Turkish man assaults woman for wearing shorts during Ramadan, set free after saying she provoked him

A screengrab from CCTV footage showing the man hitting a woman for wearing shorts, in Istanbul.
A screengrab from CCTV footage showing the man hitting a woman for wearing shorts, in Istanbul.PHOTO: SCREENGRAB FROM TWITTER

ISTANBUL (AFP) - A Turkish man assaulted a young woman on an Istanbul bus for wearing shorts during the holy Muslim fasting month of Ramadan, images showed on Wednesday (June 21), sparking a furore among women's rights activists.

University student Asena Melisa Saglam was travelling on the bus when the man seated behind her struck her in the face, images published by Turkish media showed.

She responded by chasing after him but he grabbed her and slung her to the back of the bus before running out of the vehicle.

Saglam said that throughout the journey the man had been verbally harassing her by saying she should not be wearing shorts during Ramadan.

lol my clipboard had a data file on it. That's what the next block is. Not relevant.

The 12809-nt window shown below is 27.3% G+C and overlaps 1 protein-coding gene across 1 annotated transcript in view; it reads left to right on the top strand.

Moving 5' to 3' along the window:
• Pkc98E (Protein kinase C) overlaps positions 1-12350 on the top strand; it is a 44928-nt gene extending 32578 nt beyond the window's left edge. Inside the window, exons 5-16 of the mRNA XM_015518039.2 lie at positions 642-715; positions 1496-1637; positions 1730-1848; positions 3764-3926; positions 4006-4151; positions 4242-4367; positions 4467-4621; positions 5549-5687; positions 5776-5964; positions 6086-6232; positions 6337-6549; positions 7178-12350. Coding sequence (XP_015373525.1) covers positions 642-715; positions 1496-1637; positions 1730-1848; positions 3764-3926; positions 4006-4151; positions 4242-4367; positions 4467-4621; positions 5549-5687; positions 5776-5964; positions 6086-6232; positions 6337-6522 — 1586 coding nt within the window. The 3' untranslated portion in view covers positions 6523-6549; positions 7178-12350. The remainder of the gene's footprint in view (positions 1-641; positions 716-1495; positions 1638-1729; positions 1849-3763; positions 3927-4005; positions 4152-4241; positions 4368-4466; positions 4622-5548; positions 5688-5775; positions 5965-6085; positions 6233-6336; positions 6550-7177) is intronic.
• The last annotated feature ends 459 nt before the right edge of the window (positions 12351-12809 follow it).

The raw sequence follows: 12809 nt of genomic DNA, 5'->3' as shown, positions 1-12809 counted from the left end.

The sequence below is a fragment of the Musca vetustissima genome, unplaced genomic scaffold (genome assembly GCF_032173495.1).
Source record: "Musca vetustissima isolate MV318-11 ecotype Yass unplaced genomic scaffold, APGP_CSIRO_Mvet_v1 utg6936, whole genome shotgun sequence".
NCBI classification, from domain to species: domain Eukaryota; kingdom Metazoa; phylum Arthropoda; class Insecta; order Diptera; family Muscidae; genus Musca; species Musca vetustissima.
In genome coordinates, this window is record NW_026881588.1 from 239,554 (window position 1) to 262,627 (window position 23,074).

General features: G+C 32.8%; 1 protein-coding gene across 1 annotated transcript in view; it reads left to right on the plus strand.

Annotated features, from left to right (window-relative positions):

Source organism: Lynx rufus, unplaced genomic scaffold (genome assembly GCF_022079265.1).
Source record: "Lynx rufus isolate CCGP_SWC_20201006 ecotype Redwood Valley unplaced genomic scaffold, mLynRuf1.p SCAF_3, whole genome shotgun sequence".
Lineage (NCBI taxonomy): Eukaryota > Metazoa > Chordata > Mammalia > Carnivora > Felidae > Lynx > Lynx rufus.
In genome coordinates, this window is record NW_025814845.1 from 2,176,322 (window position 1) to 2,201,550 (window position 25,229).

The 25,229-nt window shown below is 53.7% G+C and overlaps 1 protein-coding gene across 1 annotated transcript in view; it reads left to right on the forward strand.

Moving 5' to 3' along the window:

The man was detained but following questioning - in which he reportedly said he had been "provoked" - he was set free, causing a new outcry.

"The release of the attacker is a threat to all women," the women's rights organisation We Will Stop Femicide Platform wrote on Twitter.

"We will wear whatever we want outside. We will not give up our freedoms."

Following the outcry, an order was given to re-arrest the man but it was not immediately clear if he had been detained again.

Saglam, 21, was quoted by the Hurriyet daily as saying: "From the moment I sat down he was making these remarks, 'you dress like this during Ramadan? You should feel ashamed to be dressed like that.'"

She said she put on her headphones and ignored him but then he got up, hitting her so the side of her jaw hit the bus window.

According to the Platform, 173 Turkish women have been murdered in the first five months of 2017 and 328 in 2016.

Opponents of President Recep Tayyip Erdogan accuse the government of presiding over a creeping Islamisation of Turkey which has undermined the secular principles of the state set up by Mustafa Kemal Ataturk that enshrined women's rights.

But the government insists that while it has given women the right to wear the Islamic headscarf at university, school and even in the army, this has not impeded the freedom of Turkish women to dress as they please.

A man named Abdullah Cakiroglu who kicked a Turkish woman who was wearing shorts last year in a similar case is currently on trial and faces nine years in jail if convicted.